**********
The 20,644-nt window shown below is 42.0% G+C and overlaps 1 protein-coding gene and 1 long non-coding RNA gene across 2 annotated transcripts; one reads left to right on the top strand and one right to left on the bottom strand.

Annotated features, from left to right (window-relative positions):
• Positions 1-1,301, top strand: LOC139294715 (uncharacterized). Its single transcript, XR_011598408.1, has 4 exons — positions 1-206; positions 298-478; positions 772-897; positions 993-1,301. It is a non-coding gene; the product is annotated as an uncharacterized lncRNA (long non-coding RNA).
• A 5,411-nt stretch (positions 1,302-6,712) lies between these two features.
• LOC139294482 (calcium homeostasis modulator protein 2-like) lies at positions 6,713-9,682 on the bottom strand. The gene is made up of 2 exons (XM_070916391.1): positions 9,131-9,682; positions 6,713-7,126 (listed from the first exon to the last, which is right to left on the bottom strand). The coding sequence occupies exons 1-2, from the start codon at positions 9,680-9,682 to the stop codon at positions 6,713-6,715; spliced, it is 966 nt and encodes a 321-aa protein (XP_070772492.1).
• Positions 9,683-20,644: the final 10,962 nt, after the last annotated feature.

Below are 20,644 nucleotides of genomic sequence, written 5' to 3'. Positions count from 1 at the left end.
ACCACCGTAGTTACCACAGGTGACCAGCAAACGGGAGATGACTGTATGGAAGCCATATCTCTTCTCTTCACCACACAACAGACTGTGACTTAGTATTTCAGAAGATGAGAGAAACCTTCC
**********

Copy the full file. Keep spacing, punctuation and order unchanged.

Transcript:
The 20,644-nt window shown below is 42.0% G+C and overlaps 1 protein-coding gene and 1 long non-coding RNA gene across 2 annotated transcripts; one reads left to right on the top strand and one right to left on the bottom strand.

Annotated features, from left to right (window-relative positions):
• Positions 1-1,301, top strand: LOC139294715 (uncharacterized). Its single transcript, XR_011598408.1, has 4 exons — positions 1-206; positions 298-478; positions 772-897; positions 993-1,301. It is a non-coding gene; the product is annotated as an uncharacterized lncRNA (long non-coding RNA).
• A 5,411-nt stretch (positions 1,302-6,712) lies between these two features.
• LOC139294482 (calcium homeostasis modulator protein 2-like) lies at positions 6,713-9,682 on the bottom strand. The gene is made up of 2 exons (XM_070916391.1): positions 9,131-9,682; positions 6,713-7,126 (listed from the first exon to the last, which is right to left on the bottom strand). The coding sequence occupies exons 1-2, from the start codon at positions 9,680-9,682 to the stop codon at positions 6,713-6,715; spliced, it is 966 nt and encodes a 321-aa protein (XP_070772492.1).
• Positions 9,683-20,644: the final 10,962 nt, after the last annotated feature.

Below are 20,644 nucleotides of genomic sequence, written 5' to 3'. Positions count from 1 at the left end.
ACCACCGTAGTTACCACAGGTGACCAGCAAACGGGAGATGACTGTATGGAAGCCATATCTCTTCTCTTCACCACACAACAGACTGTGACTTAGTATTTCAGAAGATGAGAGAAACCTTCC